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Hemingway's Use of Code Hero in The Old Man and the Sea. By Nicole Robichaud

By wannabevaultstar Mar 14, 2004 666 Words
Hemingway's Use of Code Hero in The Old Man and the Sea

Hero is a simple-sounding two-syllable word, which many people freely use to name and describe others. But, how many people really know what a hero is? One of the most know codes for defining a hero would be Ernest Hemingway's code, which can be seen in his novels. "The code hero is a man who lives correctly, following the ideals of honor, courage and endurance in a world that is sometimes chaotic, often stressful, and always painful." (CodeHeroDefinition). Ernest Hemingway uses Santiago, the main character in The Old Man and the Sea to symbolize his code hero.

In The Old Man and the Sea, Santiago lives his life with honor, not only for others but for himself as well. Even though he is unable to provide for himself as a fisherman, due to the fact that he has gone without catching a fish in over two months, he keeps his head high throughout what he does. Santiago is very humble with his fishing career when talking with others, for example Manolin. "'And the best fisherman is you.' 'No. I know others better.'" (Hemingway 23). In reality, he was a great fisherman, which is one reason why he caught the giant marlin. Like any great hunter, Santiago honors and praises the great fish by saying to it, "I love you and respect you very much" (Hemingway 54). He is able to show dignity throughout his hunt, knowing that he must be thankful for what he is given.

Santiago has a great deal of endurance. Despite knowing that he hasn't caught any fish in 84 days, he continues to go out in his boat every morning, never with a negative attitude. His persistent actions show his ability to go on every day even when the odds were against him. After catching the marlin and being out so far for almost two days, Santiago is extremely tired, but he won't give up to the fish, or go to sleep. "He felt very tired now and he knew the night would come soon" (Hemingway 67). Even though he could have slept, he mostly stayed awake with the fish, and kept all of his courage so that he would be able to get home with the great marlin. His courage showed when he had to stay in the ocean alone for three days with little protection, and his small food supply. He could have turned back to shore safely at any time, but he didn't. Santiago faced possible death at any moment, but his courage allowed him to continue on his journey. When the sharks attack the carcass, he does everything in his power to fight them off when it's obviously a battle lost from the start, but he gives it his all. After loosing his harpoon when fighting with the sharks, he still continues to go on and make a new weapon (out of the few materials on his boat, for example an oar and his knife) and uses all of the energy he has left in him to protect the fish.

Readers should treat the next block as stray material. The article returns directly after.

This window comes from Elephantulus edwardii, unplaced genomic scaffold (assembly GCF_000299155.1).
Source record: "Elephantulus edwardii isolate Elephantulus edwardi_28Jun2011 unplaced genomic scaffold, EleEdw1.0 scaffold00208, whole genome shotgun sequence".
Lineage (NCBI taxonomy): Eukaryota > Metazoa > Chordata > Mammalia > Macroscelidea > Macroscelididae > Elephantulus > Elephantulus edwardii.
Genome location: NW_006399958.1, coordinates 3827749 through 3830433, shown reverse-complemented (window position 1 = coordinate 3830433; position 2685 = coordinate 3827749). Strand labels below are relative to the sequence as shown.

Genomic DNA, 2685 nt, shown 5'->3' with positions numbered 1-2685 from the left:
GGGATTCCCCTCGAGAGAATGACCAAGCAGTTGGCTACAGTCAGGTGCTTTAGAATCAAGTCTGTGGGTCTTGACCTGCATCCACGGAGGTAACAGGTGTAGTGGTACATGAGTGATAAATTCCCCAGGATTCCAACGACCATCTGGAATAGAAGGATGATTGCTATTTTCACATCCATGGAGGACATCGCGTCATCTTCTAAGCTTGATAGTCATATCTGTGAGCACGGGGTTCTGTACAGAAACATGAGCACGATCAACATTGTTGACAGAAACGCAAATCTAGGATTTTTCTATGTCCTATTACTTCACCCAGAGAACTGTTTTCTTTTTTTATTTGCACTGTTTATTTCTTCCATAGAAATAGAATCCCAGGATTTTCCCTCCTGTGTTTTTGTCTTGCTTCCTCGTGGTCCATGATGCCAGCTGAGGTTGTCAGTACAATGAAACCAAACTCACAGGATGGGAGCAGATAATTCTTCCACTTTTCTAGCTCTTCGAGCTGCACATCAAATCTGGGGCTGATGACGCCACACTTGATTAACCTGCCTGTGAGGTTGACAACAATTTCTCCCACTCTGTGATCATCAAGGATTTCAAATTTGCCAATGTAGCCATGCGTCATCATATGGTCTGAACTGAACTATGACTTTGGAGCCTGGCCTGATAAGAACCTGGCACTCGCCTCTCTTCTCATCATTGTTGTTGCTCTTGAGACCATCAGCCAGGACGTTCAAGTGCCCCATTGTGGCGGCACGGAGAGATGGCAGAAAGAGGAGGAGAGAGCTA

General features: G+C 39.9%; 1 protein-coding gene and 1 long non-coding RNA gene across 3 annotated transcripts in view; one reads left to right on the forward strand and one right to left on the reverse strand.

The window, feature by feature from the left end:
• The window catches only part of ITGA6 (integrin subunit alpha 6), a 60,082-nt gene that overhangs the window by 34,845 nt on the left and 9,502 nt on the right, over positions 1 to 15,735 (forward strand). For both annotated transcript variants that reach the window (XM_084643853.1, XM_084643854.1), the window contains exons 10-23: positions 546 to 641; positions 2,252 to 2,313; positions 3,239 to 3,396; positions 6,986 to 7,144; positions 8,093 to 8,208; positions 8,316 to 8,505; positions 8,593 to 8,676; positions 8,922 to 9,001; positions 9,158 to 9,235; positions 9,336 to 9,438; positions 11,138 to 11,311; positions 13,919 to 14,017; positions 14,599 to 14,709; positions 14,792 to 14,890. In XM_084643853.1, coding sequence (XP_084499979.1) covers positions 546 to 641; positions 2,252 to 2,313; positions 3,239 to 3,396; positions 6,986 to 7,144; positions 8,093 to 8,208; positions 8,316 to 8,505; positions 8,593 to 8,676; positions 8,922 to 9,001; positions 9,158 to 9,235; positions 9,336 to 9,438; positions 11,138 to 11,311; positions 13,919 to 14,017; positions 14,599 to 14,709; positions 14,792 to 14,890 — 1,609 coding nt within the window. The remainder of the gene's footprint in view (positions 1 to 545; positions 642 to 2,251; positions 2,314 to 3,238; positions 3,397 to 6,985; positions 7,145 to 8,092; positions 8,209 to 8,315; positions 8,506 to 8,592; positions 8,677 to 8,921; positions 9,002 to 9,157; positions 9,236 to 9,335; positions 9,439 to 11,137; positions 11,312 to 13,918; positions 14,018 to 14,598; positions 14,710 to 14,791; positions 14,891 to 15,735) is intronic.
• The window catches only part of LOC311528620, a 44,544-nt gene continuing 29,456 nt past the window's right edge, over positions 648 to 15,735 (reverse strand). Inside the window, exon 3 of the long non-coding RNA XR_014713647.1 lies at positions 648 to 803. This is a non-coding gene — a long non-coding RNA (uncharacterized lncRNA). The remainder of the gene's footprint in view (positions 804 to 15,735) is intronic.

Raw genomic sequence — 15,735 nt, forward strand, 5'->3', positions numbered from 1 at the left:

Through the novels Hemingway has written, like The Old Man and the Sea, his famous code hero can be seen with detailing evidence. Santiago is the symbol of Hemingway's code, and it can be proven by the ways he lives his life, from his honor, to his endurance and courage. "Life is filled with misfortunes, and a code hero is know by how he endures those misfortunes" (CodeHeroDefinition), and Santiago is able to do just that in his life. He can turn a situation around so that it works for his benefit, but still while doing so he looses some, whether it be his physical strength, or his fishing reputation with the other fishermen. Santiago is a perfect example of what a Hemingway code hero really and truly is.

Works Cited

"CodeHeroDefinition." 21 April 2003. http://www.siprep.org/english/totah/CodeHeroDefinition.html.

Hemingway, Ernest. The Old Man and the Sea. New York: Scribner Paperback Fiction, 1980. 23, 54, 67.

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